by Nigel Davis, Insight’s Editor, ICIS
Chemicals demand was buoyed to some extent through the coronavirus lockdowns by customers buying while they could - a degree of panic buying perhaps.
The slump in the oil price and the subsequent drop in prices of some of the major petrochemicals could have helped more stock build in the supply chain.
The available data show that EU chemical output in the first quarter was down only 0.7% year on year while other sectors in the manufacturing economy slumped – the most significant manufacturing downturn being in automobiles.
Chemicals capacity utilisation fell much more steeply, while the balance of business sentiment, hardly surprisingly, dropped into negative territory and continued to do so as the second quarter progressed.
Focused on the shape of the recovery
Industry economists have noted, however, that business expectations improved somewhat running into May. The climate for the chemicals sector in the EU is very much in line with that of manufacturing more broadly: close to the depths seen in the 2008/09 financial crisis, and levels of uncertainty are significant.
Nevertheless, the data are showing that chemicals is still less affected than other EU manufacturing sectors. The charts shown here are from trade federation Cefic’s analysis of EU statistics agency, Eurostat, data.
Minds are very much focused now on the shape of the recovery as businesses across previously locked down economies get back to work. The spectacular demand in some product chains related to healthcare and protection is likely to be sustained in the near term as protection measures become almost institutionalised in different ways of working.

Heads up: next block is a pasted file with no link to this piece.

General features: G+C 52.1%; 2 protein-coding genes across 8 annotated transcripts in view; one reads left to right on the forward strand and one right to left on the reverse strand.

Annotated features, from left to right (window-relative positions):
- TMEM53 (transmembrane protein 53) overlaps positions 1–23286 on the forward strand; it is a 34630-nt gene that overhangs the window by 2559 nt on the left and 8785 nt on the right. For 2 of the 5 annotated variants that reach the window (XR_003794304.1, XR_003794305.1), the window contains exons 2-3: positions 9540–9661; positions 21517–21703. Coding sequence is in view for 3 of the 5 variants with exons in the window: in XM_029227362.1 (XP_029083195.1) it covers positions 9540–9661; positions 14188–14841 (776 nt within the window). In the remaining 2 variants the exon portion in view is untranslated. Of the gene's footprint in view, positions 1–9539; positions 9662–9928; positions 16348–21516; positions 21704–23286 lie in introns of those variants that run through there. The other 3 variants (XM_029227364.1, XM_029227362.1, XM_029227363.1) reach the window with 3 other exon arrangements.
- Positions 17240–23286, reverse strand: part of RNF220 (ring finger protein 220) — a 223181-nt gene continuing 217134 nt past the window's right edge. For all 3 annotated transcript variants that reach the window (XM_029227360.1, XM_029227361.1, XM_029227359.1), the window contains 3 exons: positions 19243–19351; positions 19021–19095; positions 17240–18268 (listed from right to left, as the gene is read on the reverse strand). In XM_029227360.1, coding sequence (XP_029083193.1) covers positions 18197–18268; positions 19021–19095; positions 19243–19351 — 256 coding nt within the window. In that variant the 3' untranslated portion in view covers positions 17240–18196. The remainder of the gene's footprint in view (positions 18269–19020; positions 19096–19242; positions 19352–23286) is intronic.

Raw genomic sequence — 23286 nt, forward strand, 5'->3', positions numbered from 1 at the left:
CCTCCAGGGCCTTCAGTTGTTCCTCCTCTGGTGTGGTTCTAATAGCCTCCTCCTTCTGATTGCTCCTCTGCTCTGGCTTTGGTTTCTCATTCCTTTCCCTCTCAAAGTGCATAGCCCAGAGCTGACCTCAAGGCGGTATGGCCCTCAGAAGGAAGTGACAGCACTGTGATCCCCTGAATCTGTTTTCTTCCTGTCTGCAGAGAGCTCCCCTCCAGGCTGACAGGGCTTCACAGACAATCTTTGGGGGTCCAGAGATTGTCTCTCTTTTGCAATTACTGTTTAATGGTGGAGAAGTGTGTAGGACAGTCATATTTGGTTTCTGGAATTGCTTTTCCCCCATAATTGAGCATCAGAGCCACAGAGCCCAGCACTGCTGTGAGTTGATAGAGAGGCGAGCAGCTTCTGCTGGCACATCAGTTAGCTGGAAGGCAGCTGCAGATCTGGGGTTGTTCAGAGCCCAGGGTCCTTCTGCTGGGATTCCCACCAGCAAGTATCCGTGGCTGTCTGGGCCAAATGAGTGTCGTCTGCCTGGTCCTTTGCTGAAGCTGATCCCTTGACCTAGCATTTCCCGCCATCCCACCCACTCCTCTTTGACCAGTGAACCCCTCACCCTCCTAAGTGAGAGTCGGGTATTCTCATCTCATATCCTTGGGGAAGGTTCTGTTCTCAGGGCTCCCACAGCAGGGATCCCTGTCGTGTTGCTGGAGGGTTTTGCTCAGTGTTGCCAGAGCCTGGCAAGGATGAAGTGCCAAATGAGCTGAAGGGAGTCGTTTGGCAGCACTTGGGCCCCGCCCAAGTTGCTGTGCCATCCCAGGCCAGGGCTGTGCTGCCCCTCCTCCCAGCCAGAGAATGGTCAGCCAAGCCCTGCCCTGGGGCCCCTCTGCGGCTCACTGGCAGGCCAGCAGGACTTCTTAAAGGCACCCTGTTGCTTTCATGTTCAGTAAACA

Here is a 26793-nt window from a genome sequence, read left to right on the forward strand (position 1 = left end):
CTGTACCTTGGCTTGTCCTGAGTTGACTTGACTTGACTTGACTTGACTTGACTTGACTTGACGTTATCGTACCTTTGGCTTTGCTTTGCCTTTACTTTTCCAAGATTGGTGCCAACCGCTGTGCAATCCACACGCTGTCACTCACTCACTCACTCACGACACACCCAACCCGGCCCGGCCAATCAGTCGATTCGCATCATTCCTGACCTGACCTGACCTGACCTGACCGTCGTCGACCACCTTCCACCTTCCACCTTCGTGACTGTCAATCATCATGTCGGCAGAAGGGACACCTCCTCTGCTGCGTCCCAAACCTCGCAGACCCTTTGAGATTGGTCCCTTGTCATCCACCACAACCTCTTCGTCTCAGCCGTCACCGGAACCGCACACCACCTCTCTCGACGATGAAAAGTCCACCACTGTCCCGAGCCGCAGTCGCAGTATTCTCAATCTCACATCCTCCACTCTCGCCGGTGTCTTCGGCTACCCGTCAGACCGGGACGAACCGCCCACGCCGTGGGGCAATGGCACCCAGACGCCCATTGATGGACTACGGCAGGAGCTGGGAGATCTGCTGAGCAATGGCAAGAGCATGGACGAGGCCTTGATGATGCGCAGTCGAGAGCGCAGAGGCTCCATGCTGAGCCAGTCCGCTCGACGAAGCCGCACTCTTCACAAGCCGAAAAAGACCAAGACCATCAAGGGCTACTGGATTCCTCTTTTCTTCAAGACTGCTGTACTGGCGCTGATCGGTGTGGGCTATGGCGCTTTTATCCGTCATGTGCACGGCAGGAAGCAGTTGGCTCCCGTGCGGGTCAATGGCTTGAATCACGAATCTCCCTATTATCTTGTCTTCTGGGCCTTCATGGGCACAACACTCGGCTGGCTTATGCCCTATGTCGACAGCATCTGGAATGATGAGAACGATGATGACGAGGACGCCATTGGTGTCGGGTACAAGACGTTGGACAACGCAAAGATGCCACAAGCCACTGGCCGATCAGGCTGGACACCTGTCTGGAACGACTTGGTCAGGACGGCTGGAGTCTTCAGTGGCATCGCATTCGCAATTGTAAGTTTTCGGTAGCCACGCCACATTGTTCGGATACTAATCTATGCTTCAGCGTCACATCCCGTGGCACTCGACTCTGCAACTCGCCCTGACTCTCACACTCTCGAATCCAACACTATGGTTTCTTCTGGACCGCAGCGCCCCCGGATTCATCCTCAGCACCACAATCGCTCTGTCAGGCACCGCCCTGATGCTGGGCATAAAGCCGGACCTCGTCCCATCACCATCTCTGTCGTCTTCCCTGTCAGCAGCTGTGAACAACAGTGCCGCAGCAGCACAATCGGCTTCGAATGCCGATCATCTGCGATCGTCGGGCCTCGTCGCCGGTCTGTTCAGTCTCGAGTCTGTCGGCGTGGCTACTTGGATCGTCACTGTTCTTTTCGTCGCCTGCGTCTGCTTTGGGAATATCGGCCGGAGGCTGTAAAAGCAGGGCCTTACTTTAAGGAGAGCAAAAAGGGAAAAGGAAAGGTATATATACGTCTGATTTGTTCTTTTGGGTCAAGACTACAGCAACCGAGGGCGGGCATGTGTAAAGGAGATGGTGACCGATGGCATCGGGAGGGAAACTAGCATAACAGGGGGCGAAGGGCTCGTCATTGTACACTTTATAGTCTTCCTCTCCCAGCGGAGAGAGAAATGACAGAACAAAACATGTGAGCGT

For the chemical industry the future growth patterns for plastics, other materials and chemicals in end-use sectors like automotive and construction will be vitally important as drivers of demand growth and trade. Second-quarter reports from the major players should shed more light on the journey through the depth of the downturn in April and the pace of recovery through May and June.
Johnson Matthey’s results
Financial results from UK headquartered catalysts and chemicals maker Johnson Matthey last week opened another window onto the impact of the crisis on recent performance and near-term expectations. The company’s latest fiscal year ended on 31 March. The company makes catalysts and chemicals. It has traded platinum group metals for more than 150 years.
Tied so closely to the automotive industry, its ‘Clean Air’ catalysts segment suffered as OEMs shutdown in the face of the pandemic. COVID-19 adversely impacted full year operating profit by £60m ($75m) with £30m of the hit coming from lower demand in Clean Air. Fiscal full year 2020 underlying operating profit for the company (profit excluding restructuring and impairment charges) was down 6% at £539m.
Johnson Matthey said that Clean Air customers were gradually reopening their plants but that “visibility on the path to recovery” remained low. Current external data suggested an approximate 25% decline in light duty vehicle production in Europe and the US.
It’s ‘Efficent Natural Resources’ segment businesses are diverse, including chemicals, catalysts, and process technology sub groups, alongside refinery and gasification catalysts, precious metal and glass technology products. These are later cycle than Clean Air in respect of the hit from the COVID-19 lockdowns, so the impact of lower demand is expected to come through later.
Stronger performance of chemicals
The table below is from Germany’s chemicals trade group the VCI and its ‘Business Worldwide’ report recently issued. It highlights the relatively stronger performance of chemicals in the first quarter year on year relative to other EU industrial sectors and the continued growth of pharmaceuticals and food and drink through the pandemic hit quarter.